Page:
Customer Reviews for

How Sweet It is

Average Rating 4
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Most Helpful Favorable Review

2 out of 2 people found this review helpful.

Hot happenings in a small town make for a big storyline..

Lizzie Bea Carpenter has successfully lived life as a waitress and single mother with her daughter Paige for the last 14 years. She didn't need the rat that deserted her as an unwed mother in a small town and she doesn't need Dante "Tay" Giovanni either even though he ...
Lizzie Bea Carpenter has successfully lived life as a waitress and single mother with her daughter Paige for the last 14 years. She didn't need the rat that deserted her as an unwed mother in a small town and she doesn't need Dante "Tay" Giovanni either even though he is quite the handyman. What she needs are her friends who were enemies but now her closest confidents to talk to. Lizzie and her girlfriends rewrote the book on frenemies and truth being told all the time is not always in the best interest of anyone.

But Tay is doing penance for a poor decision that changed too many lives including his own and helping Lizzie around her broken down house helps. He gave up everything to try and correct his mistake and never thought that be the answer to a waitress's prayer would be one of them. Lizzie works hard at her job and keeps life for her and Paige good but not great and all she needs is someone to help fix up her house before the past comes knocking on her door trying to wreak havoc and attempting to take her comfortable life away.

Lizzie lets Tay and his assorted menagerie of animals work on her property and he finds a way to finagle a place in her heart. Lizzie knows how to stay strong and tough but sometimes it does not hurt to let someone else mend the fence or fix the front porch light. No strings attached with men and surrounded by her friends was how Lizzie saw herself until Tay showed up and they were able to teach one another how to forgive and live life without guilt and try to let go of the burdens that weigh us down.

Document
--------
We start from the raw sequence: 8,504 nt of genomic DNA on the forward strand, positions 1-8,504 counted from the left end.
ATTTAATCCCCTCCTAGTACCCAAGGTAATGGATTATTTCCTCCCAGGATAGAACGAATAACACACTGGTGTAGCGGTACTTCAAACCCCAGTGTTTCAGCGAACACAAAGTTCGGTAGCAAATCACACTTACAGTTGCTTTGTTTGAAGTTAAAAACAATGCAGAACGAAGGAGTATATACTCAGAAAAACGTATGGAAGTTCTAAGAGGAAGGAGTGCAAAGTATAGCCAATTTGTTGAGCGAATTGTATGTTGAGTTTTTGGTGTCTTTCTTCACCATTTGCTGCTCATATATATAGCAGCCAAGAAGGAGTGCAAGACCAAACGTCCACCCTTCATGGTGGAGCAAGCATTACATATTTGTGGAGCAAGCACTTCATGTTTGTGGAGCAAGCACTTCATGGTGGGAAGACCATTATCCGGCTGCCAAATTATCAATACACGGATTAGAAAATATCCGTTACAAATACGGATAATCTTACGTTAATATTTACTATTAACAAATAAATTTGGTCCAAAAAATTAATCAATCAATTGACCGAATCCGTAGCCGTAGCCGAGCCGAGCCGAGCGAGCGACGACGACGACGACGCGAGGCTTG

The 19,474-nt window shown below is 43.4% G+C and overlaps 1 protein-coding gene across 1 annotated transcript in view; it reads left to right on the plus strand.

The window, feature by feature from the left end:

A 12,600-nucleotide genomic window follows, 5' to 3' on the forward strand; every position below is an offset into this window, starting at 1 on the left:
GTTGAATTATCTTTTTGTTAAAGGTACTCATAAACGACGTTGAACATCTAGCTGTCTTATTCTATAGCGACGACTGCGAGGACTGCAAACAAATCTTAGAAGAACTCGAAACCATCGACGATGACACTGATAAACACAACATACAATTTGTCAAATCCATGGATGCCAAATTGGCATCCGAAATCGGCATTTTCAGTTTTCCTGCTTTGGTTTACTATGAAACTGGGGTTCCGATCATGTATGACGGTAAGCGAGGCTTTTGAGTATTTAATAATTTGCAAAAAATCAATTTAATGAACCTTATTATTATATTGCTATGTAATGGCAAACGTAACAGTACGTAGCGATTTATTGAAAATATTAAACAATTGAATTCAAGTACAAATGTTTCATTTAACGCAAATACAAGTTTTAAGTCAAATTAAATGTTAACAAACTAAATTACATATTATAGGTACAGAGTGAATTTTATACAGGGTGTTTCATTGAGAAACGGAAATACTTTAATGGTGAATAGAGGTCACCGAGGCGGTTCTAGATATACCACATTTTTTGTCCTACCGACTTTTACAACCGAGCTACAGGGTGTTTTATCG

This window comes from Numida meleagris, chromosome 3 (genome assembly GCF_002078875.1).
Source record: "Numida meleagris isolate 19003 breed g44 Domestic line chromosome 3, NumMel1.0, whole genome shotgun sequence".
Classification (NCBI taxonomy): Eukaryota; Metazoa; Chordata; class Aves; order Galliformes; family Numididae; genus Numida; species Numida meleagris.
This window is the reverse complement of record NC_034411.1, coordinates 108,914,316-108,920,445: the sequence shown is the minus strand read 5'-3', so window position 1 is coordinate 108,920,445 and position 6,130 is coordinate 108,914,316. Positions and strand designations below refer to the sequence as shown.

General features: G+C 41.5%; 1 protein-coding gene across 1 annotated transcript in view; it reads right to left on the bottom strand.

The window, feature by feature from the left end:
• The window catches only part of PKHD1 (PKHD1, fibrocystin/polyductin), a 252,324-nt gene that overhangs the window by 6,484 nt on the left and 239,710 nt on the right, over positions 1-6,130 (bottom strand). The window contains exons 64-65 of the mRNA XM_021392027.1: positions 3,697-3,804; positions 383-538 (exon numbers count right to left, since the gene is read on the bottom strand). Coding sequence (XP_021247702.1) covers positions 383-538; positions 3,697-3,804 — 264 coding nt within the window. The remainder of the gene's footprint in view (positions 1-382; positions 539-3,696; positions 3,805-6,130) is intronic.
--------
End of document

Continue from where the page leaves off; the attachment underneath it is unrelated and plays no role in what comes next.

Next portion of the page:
With money flying around, a man in her present stirring up long buried feeling, the past causing problems and a sister recovering from postpartum depression Lizzie has her hands full. She hopes that some of her prayers are answered but she knows what she really wants now is to find a way to convince Tay that showing your fears is not a weakness but a strength you grow from.

Lizzie and Tay are each bearing their own crosses in life and both of them are trying to figure out a way to put one foot in front of the other without tripping. They both have dreams but fear they are unrealistic and won't hope enter into the picture yet they discover not only hope but faith and a belief that prayers are answered in one fashion or another. You just have to keep saying out loud what you want for it to happen.

posted by The_Reading_Reviewer on December 19, 2010

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Most Helpful Critical Review

2 out of 2 people found this review helpful.

Cute.

Lizzie Carpenter's just gotten a letter from Ethan, the father of her 14-year-old daughter - the man she hasn't heard from in 15 years. He's decided it's time for him to meet his daughter, and he wants to come on Christmas Day. Lizzie doesn't know what to do; on one han...